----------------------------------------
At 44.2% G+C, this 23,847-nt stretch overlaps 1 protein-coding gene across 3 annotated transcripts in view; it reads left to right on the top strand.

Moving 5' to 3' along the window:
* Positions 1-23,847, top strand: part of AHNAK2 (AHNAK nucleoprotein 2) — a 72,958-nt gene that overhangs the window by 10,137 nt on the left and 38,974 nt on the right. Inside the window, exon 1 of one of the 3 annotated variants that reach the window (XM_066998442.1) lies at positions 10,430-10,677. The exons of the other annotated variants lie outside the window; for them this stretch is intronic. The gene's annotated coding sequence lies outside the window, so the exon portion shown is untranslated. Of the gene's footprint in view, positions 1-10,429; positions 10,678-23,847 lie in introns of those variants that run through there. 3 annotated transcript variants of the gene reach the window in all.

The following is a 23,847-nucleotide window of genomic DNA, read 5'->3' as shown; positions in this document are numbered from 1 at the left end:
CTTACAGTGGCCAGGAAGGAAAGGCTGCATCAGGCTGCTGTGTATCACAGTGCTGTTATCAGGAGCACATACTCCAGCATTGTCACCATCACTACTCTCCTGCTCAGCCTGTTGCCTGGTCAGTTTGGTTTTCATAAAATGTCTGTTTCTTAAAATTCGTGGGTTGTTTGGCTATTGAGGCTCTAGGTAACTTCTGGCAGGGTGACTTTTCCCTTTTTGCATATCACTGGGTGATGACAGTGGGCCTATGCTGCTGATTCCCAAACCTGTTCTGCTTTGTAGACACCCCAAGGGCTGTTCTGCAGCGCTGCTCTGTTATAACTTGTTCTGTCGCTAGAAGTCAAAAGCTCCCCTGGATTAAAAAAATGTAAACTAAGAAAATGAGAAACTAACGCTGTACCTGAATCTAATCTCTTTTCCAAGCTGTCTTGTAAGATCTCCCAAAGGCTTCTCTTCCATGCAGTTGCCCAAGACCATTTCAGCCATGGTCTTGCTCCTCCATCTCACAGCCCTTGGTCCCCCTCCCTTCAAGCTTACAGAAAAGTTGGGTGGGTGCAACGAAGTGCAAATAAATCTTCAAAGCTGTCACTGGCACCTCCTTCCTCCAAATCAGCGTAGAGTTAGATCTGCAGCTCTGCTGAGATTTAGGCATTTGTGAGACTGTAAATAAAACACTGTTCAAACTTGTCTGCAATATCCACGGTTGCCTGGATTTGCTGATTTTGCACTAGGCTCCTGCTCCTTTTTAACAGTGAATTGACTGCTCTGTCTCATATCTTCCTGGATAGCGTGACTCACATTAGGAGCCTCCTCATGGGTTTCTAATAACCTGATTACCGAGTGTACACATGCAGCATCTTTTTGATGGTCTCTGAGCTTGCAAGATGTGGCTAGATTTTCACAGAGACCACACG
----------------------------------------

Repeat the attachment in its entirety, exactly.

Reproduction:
At 44.2% G+C, this 23,847-nt stretch overlaps 1 protein-coding gene across 3 annotated transcripts in view; it reads left to right on the top strand.

Moving 5' to 3' along the window:
* Positions 1-23,847, top strand: part of AHNAK2 (AHNAK nucleoprotein 2) — a 72,958-nt gene that overhangs the window by 10,137 nt on the left and 38,974 nt on the right. Inside the window, exon 1 of one of the 3 annotated variants that reach the window (XM_066998442.1) lies at positions 10,430-10,677. The exons of the other annotated variants lie outside the window; for them this stretch is intronic. The gene's annotated coding sequence lies outside the window, so the exon portion shown is untranslated. Of the gene's footprint in view, positions 1-10,429; positions 10,678-23,847 lie in introns of those variants that run through there. 3 annotated transcript variants of the gene reach the window in all.

The following is a 23,847-nucleotide window of genomic DNA, read 5'->3' as shown; positions in this document are numbered from 1 at the left end:
CTTACAGTGGCCAGGAAGGAAAGGCTGCATCAGGCTGCTGTGTATCACAGTGCTGTTATCAGGAGCACATACTCCAGCATTGTCACCATCACTACTCTCCTGCTCAGCCTGTTGCCTGGTCAGTTTGGTTTTCATAAAATGTCTGTTTCTTAAAATTCGTGGGTTGTTTGGCTATTGAGGCTCTAGGTAACTTCTGGCAGGGTGACTTTTCCCTTTTTGCATATCACTGGGTGATGACAGTGGGCCTATGCTGCTGATTCCCAAACCTGTTCTGCTTTGTAGACACCCCAAGGGCTGTTCTGCAGCGCTGCTCTGTTATAACTTGTTCTGTCGCTAGAAGTCAAAAGCTCCCCTGGATTAAAAAAATGTAAACTAAGAAAATGAGAAACTAACGCTGTACCTGAATCTAATCTCTTTTCCAAGCTGTCTTGTAAGATCTCCCAAAGGCTTCTCTTCCATGCAGTTGCCCAAGACCATTTCAGCCATGGTCTTGCTCCTCCATCTCACAGCCCTTGGTCCCCCTCCCTTCAAGCTTACAGAAAAGTTGGGTGGGTGCAACGAAGTGCAAATAAATCTTCAAAGCTGTCACTGGCACCTCCTTCCTCCAAATCAGCGTAGAGTTAGATCTGCAGCTCTGCTGAGATTTAGGCATTTGTGAGACTGTAAATAAAACACTGTTCAAACTTGTCTGCAATATCCACGGTTGCCTGGATTTGCTGATTTTGCACTAGGCTCCTGCTCCTTTTTAACAGTGAATTGACTGCTCTGTCTCATATCTTCCTGGATAGCGTGACTCACATTAGGAGCCTCCTCATGGGTTTCTAATAACCTGATTACCGAGTGTACACATGCAGCATCTTTTTGATGGTCTCTGAGCTTGCAAGATGTGGCTAGATTTTCACAGAGACCACACG